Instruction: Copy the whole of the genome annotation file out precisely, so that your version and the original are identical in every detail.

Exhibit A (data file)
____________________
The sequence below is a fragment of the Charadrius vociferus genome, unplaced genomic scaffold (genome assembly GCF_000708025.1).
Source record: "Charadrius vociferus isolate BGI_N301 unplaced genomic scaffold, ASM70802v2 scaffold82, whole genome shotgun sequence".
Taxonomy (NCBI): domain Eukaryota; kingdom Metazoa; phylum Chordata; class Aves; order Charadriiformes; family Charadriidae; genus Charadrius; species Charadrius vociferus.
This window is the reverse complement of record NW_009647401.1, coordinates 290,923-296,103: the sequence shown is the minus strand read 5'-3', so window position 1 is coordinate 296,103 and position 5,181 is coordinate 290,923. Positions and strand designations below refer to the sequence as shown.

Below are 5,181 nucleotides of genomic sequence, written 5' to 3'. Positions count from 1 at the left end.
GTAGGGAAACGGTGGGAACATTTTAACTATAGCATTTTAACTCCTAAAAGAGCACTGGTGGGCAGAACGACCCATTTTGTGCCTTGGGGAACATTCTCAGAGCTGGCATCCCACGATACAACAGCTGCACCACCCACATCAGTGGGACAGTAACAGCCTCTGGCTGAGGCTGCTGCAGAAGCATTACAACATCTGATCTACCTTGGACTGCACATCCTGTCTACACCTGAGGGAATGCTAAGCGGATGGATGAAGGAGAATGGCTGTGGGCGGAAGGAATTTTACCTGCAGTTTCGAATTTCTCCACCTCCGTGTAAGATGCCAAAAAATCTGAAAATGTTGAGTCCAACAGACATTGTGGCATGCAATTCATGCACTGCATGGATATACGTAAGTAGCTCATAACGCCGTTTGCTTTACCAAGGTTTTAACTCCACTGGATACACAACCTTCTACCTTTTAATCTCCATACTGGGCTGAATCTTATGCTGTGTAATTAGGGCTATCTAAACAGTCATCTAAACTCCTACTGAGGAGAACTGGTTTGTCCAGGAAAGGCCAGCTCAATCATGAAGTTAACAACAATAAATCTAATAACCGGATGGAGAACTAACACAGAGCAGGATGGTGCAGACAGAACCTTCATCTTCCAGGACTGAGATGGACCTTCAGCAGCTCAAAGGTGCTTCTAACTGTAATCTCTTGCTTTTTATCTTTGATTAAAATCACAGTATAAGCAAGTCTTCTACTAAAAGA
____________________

The sequence below is a fragment of the Charadrius vociferus genome, unplaced genomic scaffold (genome assembly GCF_000708025.1).
Source record: "Charadrius vociferus isolate BGI_N301 unplaced genomic scaffold, ASM70802v2 scaffold82, whole genome shotgun sequence".
Taxonomy (NCBI): domain Eukaryota; kingdom Metazoa; phylum Chordata; class Aves; order Charadriiformes; family Charadriidae; genus Charadrius; species Charadrius vociferus.
This window is the reverse complement of record NW_009647401.1, coordinates 290,923-296,103: the sequence shown is the minus strand read 5'-3', so window position 1 is coordinate 296,103 and position 5,181 is coordinate 290,923. Positions and strand designations below refer to the sequence as shown.

Below are 5,181 nucleotides of genomic sequence, written 5' to 3'. Positions count from 1 at the left end.
GTAGGGAAACGGTGGGAACATTTTAACTATAGCATTTTAACTCCTAAAAGAGCACTGGTGGGCAGAACGACCCATTTTGTGCCTTGGGGAACATTCTCAGAGCTGGCATCCCACGATACAACAGCTGCACCACCCACATCAGTGGGACAGTAACAGCCTCTGGCTGAGGCTGCTGCAGAAGCATTACAACATCTGATCTACCTTGGACTGCACATCCTGTCTACACCTGAGGGAATGCTAAGCGGATGGATGAAGGAGAATGGCTGTGGGCGGAAGGAATTTTACCTGCAGTTTCGAATTTCTCCACCTCCGTGTAAGATGCCAAAAAATCTGAAAATGTTGAGTCCAACAGACATTGTGGCATGCAATTCATGCACTGCATGGATATACGTAAGTAGCTCATAACGCCGTTTGCTTTACCAAGGTTTTAACTCCACTGGATACACAACCTTCTACCTTTTAATCTCCATACTGGGCTGAATCTTATGCTGTGTAATTAGGGCTATCTAAACAGTCATCTAAACTCCTACTGAGGAGAACTGGTTTGTCCAGGAAAGGCCAGCTCAATCATGAAGTTAACAACAATAAATCTAATAACCGGATGGAGAACTAACACAGAGCAGGATGGTGCAGACAGAACCTTCATCTTCCAGGACTGAGATGGACCTTCAGCAGCTCAAAGGTGCTTCTAACTGTAATCTCTTGCTTTTTATCTTTGATTAAAATCACAGTATAAGCAAGTCTTCTACTAAAAGA